National Savings & Investments (NS&I) has dropped the rate on its three-year fixed green bond again, down from 3.95% to 2.95%.
The Treasury-backed bank first introduced green savings bonds two years ago with a paltry rate of just 0.65%, which was then pushed to an attractive rate of 5.7% in August 2021 amid interest rate hikes.
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The Bank of England has held the base rate – the key benchmark against which savings rates are set – at 5.25% since August 2023. However, interest rate cuts are now forecast for as early as the spring.
The latest rate cut on the green bonds will also come as a disappointment to many climate-conscious investors, as the bonds allow them to support green projects and grow their money.
Sarah Coles, head of personal finance at Hargreaves Lansdown, described NS&I’s decision to cut rates “so soon and so hard” as “disappointing”.
“It raises the question whether we will see Green Savings grow, or whether the harsh prune has done too much damage”, she added.
We look at what the rate cut means for you and where to go for better returns on your cash.
Are NS&I green savings bonds worth it?
The latest rate cut makes green savings bonds less attractive than many other savings and investment products available on the market.
So while many savers are attracted to NS&I, you can almost certainly beat the rate.
For example, the best three-year fixed-rate cash ISAs are all offering significantly higher rates than the NS&I green savings bond at present.
|UBL UK 3 Year Fixed Rate ISA
|Open online, by post or in branch
|Castle Trust Bank 3 Year Fixed Rate e-Cash ISA
|Close Brothers 3 Year Fixed Rate Cash ISA
It is worth mentioning that the minimum investment amount on all three of these is significantly higher than that specified by NS&I on their green savings bond (£100).
However, investors with less of a lump sum to invest can still find more lucrative deals elsewhere. The following are all three-year fixed-rate ISAs which you can open with only £1.
|Zopa Smart ISA - 3 Year Fixed Term ISA pot
|Open via mobile
|TSB 3 Year Fixed Rate Cash ISA
|Open online or in branch
|Oak North Bank Fixed Rate Cash ISA
|Open online or via mobile
Why is NS&I so popular?
One of the reasons why NS&I is so popular is that it is considered a safe place to save and invest your money.
One of its most popular products is Premium Bonds, where savers do not earn interest but have a chance of winning a tax free prize – anything from a million pound jackpot to £25.
But even Premium Bonds have seen rate cuts from NS&I. As of next month, the prize fund rate will drop from 4.65% to 4.44%, which means 72,000 fewer prizes will be up for grabs.
What are the drawbacks of NS&I?
NS&I has a duty to taxpayers to achieve the best possible outcome by keeping costs low for the government. It does not, however, have a duty to offer the best savings deals.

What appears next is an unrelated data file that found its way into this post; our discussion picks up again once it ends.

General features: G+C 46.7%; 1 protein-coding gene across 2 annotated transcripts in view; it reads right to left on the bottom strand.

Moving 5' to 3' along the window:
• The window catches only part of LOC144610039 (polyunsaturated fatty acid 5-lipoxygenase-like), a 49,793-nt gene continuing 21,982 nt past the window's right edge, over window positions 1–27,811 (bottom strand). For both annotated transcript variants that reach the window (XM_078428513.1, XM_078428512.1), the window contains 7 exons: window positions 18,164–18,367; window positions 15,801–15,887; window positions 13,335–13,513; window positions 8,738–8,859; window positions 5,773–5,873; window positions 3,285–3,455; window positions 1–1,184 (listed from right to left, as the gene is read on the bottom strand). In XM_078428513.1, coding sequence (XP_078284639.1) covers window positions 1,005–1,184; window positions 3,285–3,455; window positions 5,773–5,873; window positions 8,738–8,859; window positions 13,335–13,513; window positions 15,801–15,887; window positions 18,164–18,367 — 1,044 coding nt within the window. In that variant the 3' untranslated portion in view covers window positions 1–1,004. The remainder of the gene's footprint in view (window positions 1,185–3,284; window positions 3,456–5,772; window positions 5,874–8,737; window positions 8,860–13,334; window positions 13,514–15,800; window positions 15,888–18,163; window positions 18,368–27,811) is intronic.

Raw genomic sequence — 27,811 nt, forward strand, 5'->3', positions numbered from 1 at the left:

As one of the largest savings organisations in the UK with over 24 million customers, NS&I doesn’t face much in the way of competition. This means it has less of an incentive to offer competitive savings rates than smaller providers.
In other words, if you are looking for the top rates, it is always worth shopping around.
What are green savings bonds?
Green savings bonds were launched in 2021 to help the government fund projects like upgrading from fossil fuels to renewable energy, reducing pollution, and making transport cleaner.
Since then, there have been seven bond issuances and more than £915 million invested in green savings bonds, according to NS&I (30 March 2023).
Is green investing too expensive?
The drawback of the above cash ISAs is that they don’t allow savers to put their money to work through green investment projects, unlike the NS&I’s green savings bonds. So, savers may be forced to choose between green investments and stronger returns.
Unfortunately, cuts like the one seen from NS&I today can force investors to choose between putting their money to good use in green projects, versus earning a decent return.
“There’s a real risk that such harsh cuts will severely damage enthusiasm for the product”, said Coles.
“When you can still get 4.6% on a three-year bond elsewhere, you’d need to be a passionate believer in the government’s green projects to settle for as little as 2.95% right now. And we know from the original launch in October 2021 that there’s a limited appetite for the bonds when they fall so far short of the best around.”
Katie has a background in investment writing and is interested in everything to do with personal finance and financial news.
Before joining MoneyWeek, she worked as a content writer at Invesco, a global asset management firm, which she joined as a graduate in 2019. While there, she enjoyed translating complex topics into “easy to understand” stories.
She studied English at the University of Cambridge and loves reading, writing and going to the theatre.
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